Monday, June 15, 2009

Ars Technica: 'Sony lawyer: $150K damages per song "certainly" appropriate'

Nate Anderson of Ars Technica has a typically entertaining story wrapping up the first day's proceedings in Capitol v. Jammie Thomas, leading with one of the more dramatic moments of the trial so far:

[Defense attorney Kiwi] Camara pressed again. "A message should be sent," [Sony witness and anti-piracy litigator Wade] Leak said. But Camara wanted numbers; what, in Leak's view, did Thomas-Rasset owe Sony?

"You can't tell the jury a number?" he asked aggressively. No, said Leak, it's up to them to decide; the law allows these damages, and we are asking only what's allowed under the law. The jury must pick the award.

Camara wouldn't give it up. He asked if, by Leak's logic, even the maximum $150,000 per song damage award would therefore be an appropriate amount?

Leak at last gave in. "Certainly!" he said in apparent exasperation, milliseconds before an objection from recording industry lawyers put an end to that line of questioning.

Fair enough, to focus on an exchange that did produce a bit of true courtroom drama. But a few things to keep in mind. First, Leak was repeatedly pressed by Camara for his personal opinion; there is no indication that the labels will actually ask for $150,000 per work in closing arguments (in the first trial they did not ask for a specific amount). Second, as Anderson notes, the "Certainly!" comment was almost completely drowned out by a defense objection. It's possible at least some jurors missed it, and they were sternly warned by Judge Davis to forsake blogs, Facebook, Twitter, and all facets of modern civilization (at least until the end of trial), so they will not hear that one word amplified through the web echo-chamber.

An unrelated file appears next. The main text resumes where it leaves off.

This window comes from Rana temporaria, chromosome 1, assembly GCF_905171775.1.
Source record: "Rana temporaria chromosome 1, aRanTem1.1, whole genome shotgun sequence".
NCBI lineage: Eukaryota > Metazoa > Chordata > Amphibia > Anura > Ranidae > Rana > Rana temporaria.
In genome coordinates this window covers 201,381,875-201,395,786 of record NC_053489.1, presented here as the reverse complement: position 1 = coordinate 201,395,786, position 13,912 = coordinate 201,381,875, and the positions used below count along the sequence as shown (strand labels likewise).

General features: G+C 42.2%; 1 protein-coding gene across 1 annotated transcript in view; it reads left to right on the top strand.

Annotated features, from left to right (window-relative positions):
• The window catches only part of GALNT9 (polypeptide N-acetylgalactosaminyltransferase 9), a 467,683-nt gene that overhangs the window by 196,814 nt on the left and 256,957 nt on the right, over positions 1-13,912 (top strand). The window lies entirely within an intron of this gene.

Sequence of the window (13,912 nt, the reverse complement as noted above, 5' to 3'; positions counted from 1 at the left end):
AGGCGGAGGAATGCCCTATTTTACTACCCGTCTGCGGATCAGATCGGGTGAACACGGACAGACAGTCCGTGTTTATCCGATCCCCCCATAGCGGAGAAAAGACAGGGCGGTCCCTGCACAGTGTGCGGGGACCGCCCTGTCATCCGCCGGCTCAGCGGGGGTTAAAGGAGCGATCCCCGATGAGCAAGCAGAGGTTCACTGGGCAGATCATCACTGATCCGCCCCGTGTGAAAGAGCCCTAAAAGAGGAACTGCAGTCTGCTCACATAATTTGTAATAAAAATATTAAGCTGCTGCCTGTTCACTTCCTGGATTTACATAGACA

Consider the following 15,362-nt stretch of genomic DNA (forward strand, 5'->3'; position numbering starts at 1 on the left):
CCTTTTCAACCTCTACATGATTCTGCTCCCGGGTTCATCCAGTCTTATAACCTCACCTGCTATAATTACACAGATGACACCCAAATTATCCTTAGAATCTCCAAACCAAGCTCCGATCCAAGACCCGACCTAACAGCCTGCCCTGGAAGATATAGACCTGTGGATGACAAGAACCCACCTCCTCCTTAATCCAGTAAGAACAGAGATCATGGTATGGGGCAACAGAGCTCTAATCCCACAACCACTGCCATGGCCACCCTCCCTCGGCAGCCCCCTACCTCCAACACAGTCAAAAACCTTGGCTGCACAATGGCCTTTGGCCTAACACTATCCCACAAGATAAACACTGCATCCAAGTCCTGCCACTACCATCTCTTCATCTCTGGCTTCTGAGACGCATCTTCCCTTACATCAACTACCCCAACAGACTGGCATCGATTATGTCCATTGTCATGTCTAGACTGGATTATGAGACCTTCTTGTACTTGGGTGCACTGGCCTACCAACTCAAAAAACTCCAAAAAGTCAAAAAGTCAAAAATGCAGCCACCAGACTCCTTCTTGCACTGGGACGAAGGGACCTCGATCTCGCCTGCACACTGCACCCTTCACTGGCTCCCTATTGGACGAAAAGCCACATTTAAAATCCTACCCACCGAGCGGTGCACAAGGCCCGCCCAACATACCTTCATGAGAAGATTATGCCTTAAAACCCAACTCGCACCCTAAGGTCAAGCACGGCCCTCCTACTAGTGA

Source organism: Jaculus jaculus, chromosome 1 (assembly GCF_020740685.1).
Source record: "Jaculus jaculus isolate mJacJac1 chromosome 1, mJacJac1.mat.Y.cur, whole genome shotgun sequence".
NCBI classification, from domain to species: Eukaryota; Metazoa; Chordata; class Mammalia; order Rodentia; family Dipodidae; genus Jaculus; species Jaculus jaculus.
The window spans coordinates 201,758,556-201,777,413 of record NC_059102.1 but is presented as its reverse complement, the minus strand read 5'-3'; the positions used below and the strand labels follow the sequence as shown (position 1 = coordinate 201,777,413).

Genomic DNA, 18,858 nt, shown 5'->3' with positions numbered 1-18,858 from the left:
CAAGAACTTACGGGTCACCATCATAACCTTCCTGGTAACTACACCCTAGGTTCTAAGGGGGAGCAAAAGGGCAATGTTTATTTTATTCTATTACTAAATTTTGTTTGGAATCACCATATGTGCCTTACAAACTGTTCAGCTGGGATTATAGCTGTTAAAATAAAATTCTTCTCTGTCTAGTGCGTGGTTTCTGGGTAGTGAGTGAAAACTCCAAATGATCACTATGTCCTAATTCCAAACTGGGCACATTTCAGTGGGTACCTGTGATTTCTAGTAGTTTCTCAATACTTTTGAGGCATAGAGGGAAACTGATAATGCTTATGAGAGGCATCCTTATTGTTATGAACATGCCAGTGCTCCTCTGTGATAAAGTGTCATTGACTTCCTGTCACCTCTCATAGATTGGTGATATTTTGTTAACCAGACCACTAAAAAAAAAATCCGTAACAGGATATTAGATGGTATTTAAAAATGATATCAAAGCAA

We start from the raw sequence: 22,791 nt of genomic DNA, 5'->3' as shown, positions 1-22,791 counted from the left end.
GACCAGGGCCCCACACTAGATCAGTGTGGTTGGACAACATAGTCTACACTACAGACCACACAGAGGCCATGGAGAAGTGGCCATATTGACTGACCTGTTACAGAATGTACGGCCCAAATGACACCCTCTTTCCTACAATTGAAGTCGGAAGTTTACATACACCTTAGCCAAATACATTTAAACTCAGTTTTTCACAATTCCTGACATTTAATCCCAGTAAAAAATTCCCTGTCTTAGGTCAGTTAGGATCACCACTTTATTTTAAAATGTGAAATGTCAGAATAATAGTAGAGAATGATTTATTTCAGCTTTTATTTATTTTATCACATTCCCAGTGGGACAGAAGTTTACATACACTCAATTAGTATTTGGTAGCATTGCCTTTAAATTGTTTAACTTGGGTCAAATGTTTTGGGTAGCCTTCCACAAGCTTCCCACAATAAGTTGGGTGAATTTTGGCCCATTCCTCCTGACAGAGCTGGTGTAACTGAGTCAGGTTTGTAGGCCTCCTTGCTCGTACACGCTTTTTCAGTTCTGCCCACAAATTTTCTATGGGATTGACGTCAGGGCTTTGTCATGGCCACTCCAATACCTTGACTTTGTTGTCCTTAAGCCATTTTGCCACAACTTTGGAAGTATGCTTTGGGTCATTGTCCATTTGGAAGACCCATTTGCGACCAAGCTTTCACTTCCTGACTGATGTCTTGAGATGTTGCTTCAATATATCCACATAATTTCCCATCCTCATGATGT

And, probably more importantly, the labels simply have very strong (albeit largely circumstantial) evidence that Thomas did exactly what the plaintiffs accuse her of doing:
There's also the little matter of the tereastarr@KaZaA username that investigators MediaSentry discovered. Thomas-Rasset turns out to have used the "tereastarr" username for her Charter e-mail address and a host of other online accounts; if she never used KaZaA to download or distribute music, then why did her computer have a KaZaA install with her preferred username? And that hard drive swap-out... the timing is suspicious.
The evidence appears to be quite strong, though Camara is of course right that it cannot prove in some absolute sense that it was Thomas-Rasset behind the keyboard back in 2005. That may not matter; the standard of judgment is more lenient in civil cases, and this defense failed the first time around.
Still, the recording industry did a fine job of connecting the threads, always coming back to the link between the IP address, Jammie Thomas-Rasset's cable modem, and her "tereastarr" username.
Read the whole thing.

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